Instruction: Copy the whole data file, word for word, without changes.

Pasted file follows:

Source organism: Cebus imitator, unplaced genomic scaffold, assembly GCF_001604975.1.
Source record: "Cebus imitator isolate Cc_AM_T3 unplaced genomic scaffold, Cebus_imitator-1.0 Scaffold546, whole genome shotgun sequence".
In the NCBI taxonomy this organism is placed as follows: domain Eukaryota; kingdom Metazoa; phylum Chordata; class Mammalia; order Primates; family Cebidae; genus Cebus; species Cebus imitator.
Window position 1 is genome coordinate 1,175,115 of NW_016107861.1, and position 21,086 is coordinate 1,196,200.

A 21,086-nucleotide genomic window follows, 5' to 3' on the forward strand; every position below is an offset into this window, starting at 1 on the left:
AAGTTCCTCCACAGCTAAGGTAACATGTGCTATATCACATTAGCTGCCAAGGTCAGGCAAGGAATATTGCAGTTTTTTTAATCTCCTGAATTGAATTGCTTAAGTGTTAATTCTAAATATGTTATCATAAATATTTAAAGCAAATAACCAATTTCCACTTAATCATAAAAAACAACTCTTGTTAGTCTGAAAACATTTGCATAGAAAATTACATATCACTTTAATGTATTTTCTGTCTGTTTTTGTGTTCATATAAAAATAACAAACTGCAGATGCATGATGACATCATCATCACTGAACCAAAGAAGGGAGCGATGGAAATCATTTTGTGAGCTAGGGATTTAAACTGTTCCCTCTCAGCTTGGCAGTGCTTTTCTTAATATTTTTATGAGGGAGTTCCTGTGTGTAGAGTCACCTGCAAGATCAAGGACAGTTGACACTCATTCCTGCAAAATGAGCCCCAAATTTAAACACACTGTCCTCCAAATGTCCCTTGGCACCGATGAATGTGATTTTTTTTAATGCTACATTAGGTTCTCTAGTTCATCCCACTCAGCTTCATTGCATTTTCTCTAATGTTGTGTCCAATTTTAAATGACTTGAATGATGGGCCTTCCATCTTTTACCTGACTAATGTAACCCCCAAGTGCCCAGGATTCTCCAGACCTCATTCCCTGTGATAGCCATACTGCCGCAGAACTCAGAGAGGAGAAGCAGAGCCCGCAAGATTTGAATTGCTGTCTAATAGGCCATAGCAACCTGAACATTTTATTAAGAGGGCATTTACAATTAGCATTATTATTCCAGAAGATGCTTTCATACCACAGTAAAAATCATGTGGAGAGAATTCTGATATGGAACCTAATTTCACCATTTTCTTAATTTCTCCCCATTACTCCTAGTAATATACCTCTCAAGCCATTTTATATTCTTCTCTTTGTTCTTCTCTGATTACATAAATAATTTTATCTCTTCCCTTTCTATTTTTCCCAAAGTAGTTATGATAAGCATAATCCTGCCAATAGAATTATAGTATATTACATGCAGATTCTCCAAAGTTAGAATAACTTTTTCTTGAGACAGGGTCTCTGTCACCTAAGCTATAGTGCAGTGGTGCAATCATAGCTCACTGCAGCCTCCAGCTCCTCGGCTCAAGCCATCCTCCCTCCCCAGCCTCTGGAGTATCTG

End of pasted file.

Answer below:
Source organism: Cebus imitator, unplaced genomic scaffold, assembly GCF_001604975.1.
Source record: "Cebus imitator isolate Cc_AM_T3 unplaced genomic scaffold, Cebus_imitator-1.0 Scaffold546, whole genome shotgun sequence".
In the NCBI taxonomy this organism is placed as follows: domain Eukaryota; kingdom Metazoa; phylum Chordata; class Mammalia; order Primates; family Cebidae; genus Cebus; species Cebus imitator.
Window position 1 is genome coordinate 1,175,115 of NW_016107861.1, and position 21,086 is coordinate 1,196,200.

A 21,086-nucleotide genomic window follows, 5' to 3' on the forward strand; every position below is an offset into this window, starting at 1 on the left:
AAGTTCCTCCACAGCTAAGGTAACATGTGCTATATCACATTAGCTGCCAAGGTCAGGCAAGGAATATTGCAGTTTTTTTAATCTCCTGAATTGAATTGCTTAAGTGTTAATTCTAAATATGTTATCATAAATATTTAAAGCAAATAACCAATTTCCACTTAATCATAAAAAACAACTCTTGTTAGTCTGAAAACATTTGCATAGAAAATTACATATCACTTTAATGTATTTTCTGTCTGTTTTTGTGTTCATATAAAAATAACAAACTGCAGATGCATGATGACATCATCATCACTGAACCAAAGAAGGGAGCGATGGAAATCATTTTGTGAGCTAGGGATTTAAACTGTTCCCTCTCAGCTTGGCAGTGCTTTTCTTAATATTTTTATGAGGGAGTTCCTGTGTGTAGAGTCACCTGCAAGATCAAGGACAGTTGACACTCATTCCTGCAAAATGAGCCCCAAATTTAAACACACTGTCCTCCAAATGTCCCTTGGCACCGATGAATGTGATTTTTTTTAATGCTACATTAGGTTCTCTAGTTCATCCCACTCAGCTTCATTGCATTTTCTCTAATGTTGTGTCCAATTTTAAATGACTTGAATGATGGGCCTTCCATCTTTTACCTGACTAATGTAACCCCCAAGTGCCCAGGATTCTCCAGACCTCATTCCCTGTGATAGCCATACTGCCGCAGAACTCAGAGAGGAGAAGCAGAGCCCGCAAGATTTGAATTGCTGTCTAATAGGCCATAGCAACCTGAACATTTTATTAAGAGGGCATTTACAATTAGCATTATTATTCCAGAAGATGCTTTCATACCACAGTAAAAATCATGTGGAGAGAATTCTGATATGGAACCTAATTTCACCATTTTCTTAATTTCTCCCCATTACTCCTAGTAATATACCTCTCAAGCCATTTTATATTCTTCTCTTTGTTCTTCTCTGATTACATAAATAATTTTATCTCTTCCCTTTCTATTTTTCCCAAAGTAGTTATGATAAGCATAATCCTGCCAATAGAATTATAGTATATTACATGCAGATTCTCCAAAGTTAGAATAACTTTTTCTTGAGACAGGGTCTCTGTCACCTAAGCTATAGTGCAGTGGTGCAATCATAGCTCACTGCAGCCTCCAGCTCCTCGGCTCAAGCCATCCTCCCTCCCCAGCCTCTGGAGTATCTG